The challenge this month, thanks to Kevin at Save the Drinkers, is local challenge. Let’s see how Kevin defines that:

Option 1: Gather ingredients that are representative of the culture/geography/tackiness of your respective cities and make a drink with a truly place-based style. For example, huckleberries are native to the geographical area where I live, as are elderflowers, potatoes, and extremely conservative, closet-case politicians. (I’m just saying!)

Option 2: Dig up an old drink that came from your city and revive it! If you can find the original bar, that would be even more interesting.

I don’t know about you, but when I think “local flavor” and “New England,” the first thing I think of is seafood. The official vegetable of Rhode Island, after all, is the squid.*

But alas, there are few cocktail recipes that require seafood, unless you count the oyster shooter, which I don’t, frankly. And I haven’t settled in to Providence long enough just yet to know what’s representative of my city. Forbes tells me that Providence is fourth among the nation’s hardest drinking cities, but that doesn’t really tell me what Providence drinks. The 18th Amendment, which prohibited the sale, manufacture, and distribution of beverage alcohol, was ratified by all but two states–Rhode Island and Connecticut. But that still doesn’t tell me what Rhode Island drinks.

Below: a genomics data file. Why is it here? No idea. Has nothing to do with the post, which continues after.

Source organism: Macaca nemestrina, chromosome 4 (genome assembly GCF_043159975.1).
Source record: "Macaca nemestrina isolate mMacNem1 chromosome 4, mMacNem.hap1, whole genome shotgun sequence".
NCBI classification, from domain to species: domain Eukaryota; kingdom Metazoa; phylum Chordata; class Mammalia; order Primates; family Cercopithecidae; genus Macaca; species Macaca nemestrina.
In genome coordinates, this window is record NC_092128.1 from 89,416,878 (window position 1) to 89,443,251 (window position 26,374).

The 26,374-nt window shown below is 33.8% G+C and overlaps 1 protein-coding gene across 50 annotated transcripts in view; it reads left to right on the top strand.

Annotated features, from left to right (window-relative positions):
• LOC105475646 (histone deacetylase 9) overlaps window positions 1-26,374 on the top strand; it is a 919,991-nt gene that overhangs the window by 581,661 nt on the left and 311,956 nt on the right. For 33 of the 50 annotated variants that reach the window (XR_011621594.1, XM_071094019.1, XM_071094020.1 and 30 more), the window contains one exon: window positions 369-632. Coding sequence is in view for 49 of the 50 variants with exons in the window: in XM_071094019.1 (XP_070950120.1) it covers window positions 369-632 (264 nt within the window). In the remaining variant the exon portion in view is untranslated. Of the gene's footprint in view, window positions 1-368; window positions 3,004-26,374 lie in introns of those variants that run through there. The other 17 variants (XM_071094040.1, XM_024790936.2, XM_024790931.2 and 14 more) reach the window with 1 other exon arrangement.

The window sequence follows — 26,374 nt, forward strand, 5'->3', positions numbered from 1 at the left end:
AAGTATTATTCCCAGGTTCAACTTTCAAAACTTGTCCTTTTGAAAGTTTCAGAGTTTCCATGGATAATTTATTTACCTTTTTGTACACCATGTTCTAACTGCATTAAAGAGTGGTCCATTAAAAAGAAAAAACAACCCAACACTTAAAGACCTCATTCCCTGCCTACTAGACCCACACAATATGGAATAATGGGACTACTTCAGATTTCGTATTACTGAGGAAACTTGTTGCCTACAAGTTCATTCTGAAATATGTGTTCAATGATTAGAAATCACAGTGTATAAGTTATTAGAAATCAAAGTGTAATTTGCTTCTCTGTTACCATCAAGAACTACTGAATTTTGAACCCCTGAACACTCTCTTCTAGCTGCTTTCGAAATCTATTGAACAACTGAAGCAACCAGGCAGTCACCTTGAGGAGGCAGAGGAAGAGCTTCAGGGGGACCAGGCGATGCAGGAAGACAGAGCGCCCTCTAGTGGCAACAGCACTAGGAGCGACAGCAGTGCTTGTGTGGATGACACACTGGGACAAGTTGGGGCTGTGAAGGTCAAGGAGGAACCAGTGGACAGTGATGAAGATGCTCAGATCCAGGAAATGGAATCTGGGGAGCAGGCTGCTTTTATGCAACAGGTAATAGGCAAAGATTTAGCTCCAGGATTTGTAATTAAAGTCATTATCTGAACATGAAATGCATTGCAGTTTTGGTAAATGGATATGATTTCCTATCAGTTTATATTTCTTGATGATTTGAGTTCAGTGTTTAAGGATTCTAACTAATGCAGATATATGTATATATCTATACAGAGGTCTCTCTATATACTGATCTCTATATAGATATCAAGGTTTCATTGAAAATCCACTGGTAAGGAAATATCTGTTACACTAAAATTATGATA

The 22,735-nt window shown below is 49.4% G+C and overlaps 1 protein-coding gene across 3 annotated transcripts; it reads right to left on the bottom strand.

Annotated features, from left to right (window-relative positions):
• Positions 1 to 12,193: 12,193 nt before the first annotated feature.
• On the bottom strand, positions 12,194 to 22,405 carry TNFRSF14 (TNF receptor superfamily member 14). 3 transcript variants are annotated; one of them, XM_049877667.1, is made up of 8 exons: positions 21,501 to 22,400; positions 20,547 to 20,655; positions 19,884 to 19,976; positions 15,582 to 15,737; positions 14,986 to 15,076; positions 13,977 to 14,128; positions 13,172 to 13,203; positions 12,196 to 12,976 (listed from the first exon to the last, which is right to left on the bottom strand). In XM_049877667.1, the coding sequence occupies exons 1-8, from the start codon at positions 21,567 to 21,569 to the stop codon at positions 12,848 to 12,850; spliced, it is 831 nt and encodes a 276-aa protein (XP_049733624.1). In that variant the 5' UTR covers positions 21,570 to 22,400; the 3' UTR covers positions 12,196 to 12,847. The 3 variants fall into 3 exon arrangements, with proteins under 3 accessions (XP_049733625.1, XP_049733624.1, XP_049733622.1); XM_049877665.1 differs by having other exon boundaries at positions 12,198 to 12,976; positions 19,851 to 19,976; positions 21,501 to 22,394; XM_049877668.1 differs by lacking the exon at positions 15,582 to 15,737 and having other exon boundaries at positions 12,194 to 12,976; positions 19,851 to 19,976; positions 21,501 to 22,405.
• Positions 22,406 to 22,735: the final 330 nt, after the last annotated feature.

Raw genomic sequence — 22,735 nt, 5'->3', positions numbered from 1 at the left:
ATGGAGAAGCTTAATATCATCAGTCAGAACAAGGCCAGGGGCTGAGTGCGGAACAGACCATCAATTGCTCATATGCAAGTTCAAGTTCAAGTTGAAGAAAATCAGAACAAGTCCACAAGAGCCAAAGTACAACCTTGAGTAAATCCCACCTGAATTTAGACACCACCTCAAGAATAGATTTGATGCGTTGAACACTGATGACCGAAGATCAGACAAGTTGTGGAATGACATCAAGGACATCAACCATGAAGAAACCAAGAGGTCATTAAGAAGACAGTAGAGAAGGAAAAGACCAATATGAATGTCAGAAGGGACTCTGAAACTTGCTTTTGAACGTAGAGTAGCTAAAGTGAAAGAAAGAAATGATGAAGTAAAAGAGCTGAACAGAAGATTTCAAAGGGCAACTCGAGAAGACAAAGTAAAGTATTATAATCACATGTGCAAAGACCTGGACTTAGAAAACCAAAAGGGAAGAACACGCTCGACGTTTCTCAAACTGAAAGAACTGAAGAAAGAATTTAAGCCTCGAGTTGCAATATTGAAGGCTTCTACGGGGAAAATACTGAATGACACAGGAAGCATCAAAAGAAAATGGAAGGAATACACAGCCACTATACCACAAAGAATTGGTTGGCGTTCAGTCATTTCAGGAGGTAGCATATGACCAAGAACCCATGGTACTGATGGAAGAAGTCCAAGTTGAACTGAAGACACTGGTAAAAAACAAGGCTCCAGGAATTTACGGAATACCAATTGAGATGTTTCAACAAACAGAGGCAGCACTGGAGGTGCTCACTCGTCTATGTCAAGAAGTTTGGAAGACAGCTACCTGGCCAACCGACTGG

I don’t know what edible flora are native to Rhode Island. I don’t know what Roger Williams ate for dinner the day he founded Providence. So, aside from seafood, I don’t know much about the food culture of Rhode Island or Providence.

What I do know is what’s available to us from local farmers at the city’s farmers markets. I know what spirits are distilled in Rhode Island and its neighboring states. And I know how much Jen and I enjoy shopping our local farmers markets, especially in August, at the height of the season.

I’ve talked before about the benefits of making your own tomato juice for a Bloody Mary, but today, we’re going a little farther. Today, I can tell you that everything we could source locally, we sourced locally. Jen was tentatively calling our weekend’s concoction the Bloody Rhody, but that’s not quite accurate, as you’ll see. I’m dubbing it the Bloody Nor’easter.

For the Bloody Nor’easter, I started with local heirloom tomatoes, grown in RI and prepared as discussed in the previous link. I took two ounces of Triple Eight Vodka, distilled on Nantucket Island in Massachusetts, and muddled two small hot peppers and a small handful of basil (both from the farmers market) into the vodka. I strained the solids out and returned the vodka to the mixing glass.This worked well because I got the flavors of the peppers and basil in the vodka without the solids mucking up the works. I could have achieved the same effect by steeping the peppers and basil in the vodka for some time, but I didn’t plan ahead.

I added four ounces of tomato juice (for two drinks), lime juice (not local, since citrus doesn’t grow in the Northeastern United States), Worcestershire (also not local), salt (also not local), some local Rhode Island Red hot sauce, and a secret ingredient.